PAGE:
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International News
Latin American Nations Win Price Cuts on HIV Drugs

June 16, 2003

Negotiations in Lima, Peru have resulted in the health ministers of 10 Latin American countries signing a collective agreement with pharmaceutical manufacturers to reduce the costs of drug treatment for people with HIV/AIDS. The governments negotiated a reduction of up to 72 percent in the price of antiretroviral drugs and up to 60 percent for reactives used in the diagnosis of HIV.

"We have agreed a maximum referential common price for all countries," said the final text signed by public health authorities from Argentina, Bolivia, Colombia, Chile, Ecuador, Mexico, Paraguay, Peru, Uruguay and Venezuela. The price cuts will allow the inclusion of more than 150,000 people who previously had no access to drug therapy. Fernando Carbone, health minister of Peru and president of the meeting, noted that the agreement will permit "the extension of medical coverage, as well as the management of AIDS, in very favorable terms."

A recent survey by the Pan American Health Organization demonstrated that the prices of antiretroviral therapy showed wide regional differences among the countries surveyed, with some nations paying up to 10 times more for the same drug. The new policy -- valid for the next 12 months -- maintains that the drug companies must offer their products at the same maximum price for all 10 countries that signed the agreement. The acquisitions carried out by states will be implemented under local regulations, with each government able to negotiate additional discounts.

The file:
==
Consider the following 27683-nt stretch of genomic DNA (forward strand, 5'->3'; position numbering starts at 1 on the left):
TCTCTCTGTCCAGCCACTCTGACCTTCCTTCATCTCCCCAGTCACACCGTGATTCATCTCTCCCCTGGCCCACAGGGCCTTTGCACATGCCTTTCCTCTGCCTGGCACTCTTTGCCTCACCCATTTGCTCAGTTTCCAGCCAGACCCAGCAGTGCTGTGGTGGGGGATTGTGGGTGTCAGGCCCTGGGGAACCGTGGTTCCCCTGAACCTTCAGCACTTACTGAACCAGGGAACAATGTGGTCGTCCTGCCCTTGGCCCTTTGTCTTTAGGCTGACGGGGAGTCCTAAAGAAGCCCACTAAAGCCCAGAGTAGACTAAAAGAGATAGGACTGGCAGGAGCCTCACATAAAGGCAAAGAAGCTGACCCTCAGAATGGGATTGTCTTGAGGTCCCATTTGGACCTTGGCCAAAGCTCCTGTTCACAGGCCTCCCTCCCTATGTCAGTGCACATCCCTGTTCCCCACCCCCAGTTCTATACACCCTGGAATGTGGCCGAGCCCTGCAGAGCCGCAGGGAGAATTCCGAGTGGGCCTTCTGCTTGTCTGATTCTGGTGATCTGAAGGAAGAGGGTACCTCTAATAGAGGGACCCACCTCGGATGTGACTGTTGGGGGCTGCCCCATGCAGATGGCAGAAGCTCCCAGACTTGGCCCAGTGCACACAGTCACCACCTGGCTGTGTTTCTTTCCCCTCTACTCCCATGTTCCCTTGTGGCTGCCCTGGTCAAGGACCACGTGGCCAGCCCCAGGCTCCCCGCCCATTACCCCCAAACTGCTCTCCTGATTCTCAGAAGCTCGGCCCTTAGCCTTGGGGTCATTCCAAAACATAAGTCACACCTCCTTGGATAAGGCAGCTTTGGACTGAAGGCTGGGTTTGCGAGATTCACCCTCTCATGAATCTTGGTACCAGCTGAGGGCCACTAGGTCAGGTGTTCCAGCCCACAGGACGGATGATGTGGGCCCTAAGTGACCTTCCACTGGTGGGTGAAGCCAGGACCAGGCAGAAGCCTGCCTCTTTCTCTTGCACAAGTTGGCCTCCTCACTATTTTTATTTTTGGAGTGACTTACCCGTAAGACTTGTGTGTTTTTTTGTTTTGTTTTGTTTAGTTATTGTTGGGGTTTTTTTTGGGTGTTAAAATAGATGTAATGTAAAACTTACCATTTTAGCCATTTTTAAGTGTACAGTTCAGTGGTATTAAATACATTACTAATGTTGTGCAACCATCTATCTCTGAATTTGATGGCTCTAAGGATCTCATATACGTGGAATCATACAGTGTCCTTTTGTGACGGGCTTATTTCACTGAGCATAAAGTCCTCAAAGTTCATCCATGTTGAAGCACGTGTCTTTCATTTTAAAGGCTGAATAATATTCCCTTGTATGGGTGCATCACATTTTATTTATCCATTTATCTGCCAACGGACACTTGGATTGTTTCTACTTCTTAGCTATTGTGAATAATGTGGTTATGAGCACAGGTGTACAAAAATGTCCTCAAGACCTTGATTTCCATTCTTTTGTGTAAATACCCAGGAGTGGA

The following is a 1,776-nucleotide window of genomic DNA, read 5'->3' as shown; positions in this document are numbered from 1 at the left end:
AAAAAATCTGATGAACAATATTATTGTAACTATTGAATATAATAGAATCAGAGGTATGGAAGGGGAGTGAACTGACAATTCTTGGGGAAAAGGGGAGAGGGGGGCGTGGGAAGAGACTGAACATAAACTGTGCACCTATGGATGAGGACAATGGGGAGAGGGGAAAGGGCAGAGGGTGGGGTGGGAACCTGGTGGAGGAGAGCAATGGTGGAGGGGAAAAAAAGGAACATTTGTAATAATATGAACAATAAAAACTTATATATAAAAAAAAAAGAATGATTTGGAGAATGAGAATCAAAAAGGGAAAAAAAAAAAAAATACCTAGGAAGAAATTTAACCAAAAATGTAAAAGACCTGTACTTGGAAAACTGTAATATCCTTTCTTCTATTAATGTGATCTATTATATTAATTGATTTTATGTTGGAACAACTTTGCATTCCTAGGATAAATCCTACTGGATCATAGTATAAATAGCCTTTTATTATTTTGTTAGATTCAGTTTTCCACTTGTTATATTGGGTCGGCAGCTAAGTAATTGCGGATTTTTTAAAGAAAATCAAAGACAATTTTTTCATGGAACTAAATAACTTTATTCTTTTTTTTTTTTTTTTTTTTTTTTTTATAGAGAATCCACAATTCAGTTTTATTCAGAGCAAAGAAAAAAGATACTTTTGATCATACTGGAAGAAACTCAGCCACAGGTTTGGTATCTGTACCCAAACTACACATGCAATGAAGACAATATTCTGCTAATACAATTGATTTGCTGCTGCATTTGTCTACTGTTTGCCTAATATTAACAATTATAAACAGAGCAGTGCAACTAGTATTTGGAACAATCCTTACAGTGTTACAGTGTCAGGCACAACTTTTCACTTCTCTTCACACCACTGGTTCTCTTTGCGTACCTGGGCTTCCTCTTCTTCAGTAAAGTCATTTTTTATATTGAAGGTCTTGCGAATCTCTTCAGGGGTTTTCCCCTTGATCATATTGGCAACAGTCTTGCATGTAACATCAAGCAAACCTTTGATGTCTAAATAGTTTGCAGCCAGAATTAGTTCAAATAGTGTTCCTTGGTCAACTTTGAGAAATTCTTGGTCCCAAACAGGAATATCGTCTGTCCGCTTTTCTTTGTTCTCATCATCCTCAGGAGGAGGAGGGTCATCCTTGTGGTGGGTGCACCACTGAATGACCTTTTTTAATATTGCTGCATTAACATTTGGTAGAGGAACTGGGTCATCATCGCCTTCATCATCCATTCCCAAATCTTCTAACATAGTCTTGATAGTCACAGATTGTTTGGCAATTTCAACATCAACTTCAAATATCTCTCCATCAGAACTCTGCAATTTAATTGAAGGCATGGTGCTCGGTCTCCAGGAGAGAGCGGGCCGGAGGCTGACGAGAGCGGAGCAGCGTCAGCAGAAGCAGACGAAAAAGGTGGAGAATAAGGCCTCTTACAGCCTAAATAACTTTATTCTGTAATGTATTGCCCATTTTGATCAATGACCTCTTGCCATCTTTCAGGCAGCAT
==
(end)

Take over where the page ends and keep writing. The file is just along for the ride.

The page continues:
The meeting in Peru wrapped up a complex process of over six months of negotiations involving both generic and brand name drug manufacturers. The pharmaceutical companies included in the deal were Abbott, Bayer, Becton Dickinson, Biomerieux, Roche Diagnostics, Richmond, Refasa, Combino Pharm, Ranbaxi, Rontag, Cipla and Filaxis.

As a result of the successful agreement, the health ministers of the 10 countries proposed the launch of a global policy for the negotiation of drug prices.

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Excerpted from:
Reuters Health
06.12.03; Gonzalo Argandona

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